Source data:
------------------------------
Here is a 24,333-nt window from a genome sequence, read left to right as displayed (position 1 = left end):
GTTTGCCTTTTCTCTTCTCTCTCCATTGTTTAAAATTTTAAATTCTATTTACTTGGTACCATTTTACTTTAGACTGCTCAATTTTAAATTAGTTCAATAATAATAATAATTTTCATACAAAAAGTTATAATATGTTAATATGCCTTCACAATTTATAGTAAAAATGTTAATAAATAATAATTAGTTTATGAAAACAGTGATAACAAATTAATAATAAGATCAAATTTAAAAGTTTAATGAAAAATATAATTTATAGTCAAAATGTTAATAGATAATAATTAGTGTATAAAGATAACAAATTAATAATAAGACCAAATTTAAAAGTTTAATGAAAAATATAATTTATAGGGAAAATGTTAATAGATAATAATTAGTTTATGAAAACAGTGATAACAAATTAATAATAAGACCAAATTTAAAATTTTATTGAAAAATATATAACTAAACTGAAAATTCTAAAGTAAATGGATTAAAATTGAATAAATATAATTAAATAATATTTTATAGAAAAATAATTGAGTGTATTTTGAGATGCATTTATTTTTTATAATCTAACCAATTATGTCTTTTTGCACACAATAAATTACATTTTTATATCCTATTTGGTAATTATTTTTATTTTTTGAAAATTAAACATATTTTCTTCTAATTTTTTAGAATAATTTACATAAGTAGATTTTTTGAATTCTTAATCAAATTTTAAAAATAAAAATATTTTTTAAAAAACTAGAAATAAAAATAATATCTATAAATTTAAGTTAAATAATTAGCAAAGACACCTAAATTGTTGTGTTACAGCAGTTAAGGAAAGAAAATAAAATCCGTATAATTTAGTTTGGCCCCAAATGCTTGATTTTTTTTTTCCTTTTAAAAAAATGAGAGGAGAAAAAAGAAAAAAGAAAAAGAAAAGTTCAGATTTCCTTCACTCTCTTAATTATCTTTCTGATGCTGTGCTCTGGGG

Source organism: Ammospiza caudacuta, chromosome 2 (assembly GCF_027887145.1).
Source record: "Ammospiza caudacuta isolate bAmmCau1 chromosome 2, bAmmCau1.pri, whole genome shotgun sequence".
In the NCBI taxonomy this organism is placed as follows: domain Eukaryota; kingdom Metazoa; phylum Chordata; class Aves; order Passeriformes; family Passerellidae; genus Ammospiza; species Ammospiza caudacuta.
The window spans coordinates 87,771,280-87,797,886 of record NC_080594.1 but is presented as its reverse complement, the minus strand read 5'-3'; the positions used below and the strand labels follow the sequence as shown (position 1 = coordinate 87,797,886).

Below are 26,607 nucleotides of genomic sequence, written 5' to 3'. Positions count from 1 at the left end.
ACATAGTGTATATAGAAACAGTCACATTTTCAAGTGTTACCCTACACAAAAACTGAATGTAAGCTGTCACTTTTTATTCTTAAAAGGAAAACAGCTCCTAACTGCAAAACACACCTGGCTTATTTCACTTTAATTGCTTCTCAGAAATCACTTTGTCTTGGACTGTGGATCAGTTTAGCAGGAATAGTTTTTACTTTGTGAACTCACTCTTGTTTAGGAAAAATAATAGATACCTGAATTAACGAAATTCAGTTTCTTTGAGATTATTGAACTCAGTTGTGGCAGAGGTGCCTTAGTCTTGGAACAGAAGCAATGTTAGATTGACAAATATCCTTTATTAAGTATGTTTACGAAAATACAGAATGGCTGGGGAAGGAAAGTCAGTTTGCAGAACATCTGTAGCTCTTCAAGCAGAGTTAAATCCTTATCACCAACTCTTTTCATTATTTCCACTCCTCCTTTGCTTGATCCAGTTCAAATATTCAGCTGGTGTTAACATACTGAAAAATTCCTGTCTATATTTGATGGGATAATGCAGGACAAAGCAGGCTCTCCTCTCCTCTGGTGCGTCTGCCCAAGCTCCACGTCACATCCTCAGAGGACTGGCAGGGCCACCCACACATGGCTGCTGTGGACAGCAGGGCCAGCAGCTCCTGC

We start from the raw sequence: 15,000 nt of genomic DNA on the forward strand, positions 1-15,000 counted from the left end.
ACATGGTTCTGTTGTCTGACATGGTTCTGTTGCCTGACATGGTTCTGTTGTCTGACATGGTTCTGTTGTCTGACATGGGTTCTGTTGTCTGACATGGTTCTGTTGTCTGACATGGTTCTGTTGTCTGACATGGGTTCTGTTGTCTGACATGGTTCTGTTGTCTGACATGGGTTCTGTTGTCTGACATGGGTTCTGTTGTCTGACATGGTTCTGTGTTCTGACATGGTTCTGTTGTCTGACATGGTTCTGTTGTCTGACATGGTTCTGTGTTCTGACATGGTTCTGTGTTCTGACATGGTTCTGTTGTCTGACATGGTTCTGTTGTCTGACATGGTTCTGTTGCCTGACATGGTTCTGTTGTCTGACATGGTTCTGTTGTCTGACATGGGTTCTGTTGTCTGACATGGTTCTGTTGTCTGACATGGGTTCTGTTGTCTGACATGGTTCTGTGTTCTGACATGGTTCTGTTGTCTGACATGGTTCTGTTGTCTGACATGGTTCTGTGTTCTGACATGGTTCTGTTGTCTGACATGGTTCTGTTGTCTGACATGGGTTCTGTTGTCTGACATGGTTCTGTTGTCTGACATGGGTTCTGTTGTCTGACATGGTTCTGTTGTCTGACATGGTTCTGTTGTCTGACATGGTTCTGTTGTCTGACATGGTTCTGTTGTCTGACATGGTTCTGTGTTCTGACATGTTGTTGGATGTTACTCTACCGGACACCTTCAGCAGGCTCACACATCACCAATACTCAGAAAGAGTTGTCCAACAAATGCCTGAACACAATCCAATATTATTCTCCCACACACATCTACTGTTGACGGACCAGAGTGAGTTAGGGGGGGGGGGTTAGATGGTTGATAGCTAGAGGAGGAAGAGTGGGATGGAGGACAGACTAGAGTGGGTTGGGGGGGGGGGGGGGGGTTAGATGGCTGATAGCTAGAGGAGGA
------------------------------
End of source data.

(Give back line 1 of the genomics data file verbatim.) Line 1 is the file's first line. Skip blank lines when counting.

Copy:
Here is a 24,333-nt window from a genome sequence, read left to right as displayed (position 1 = left end):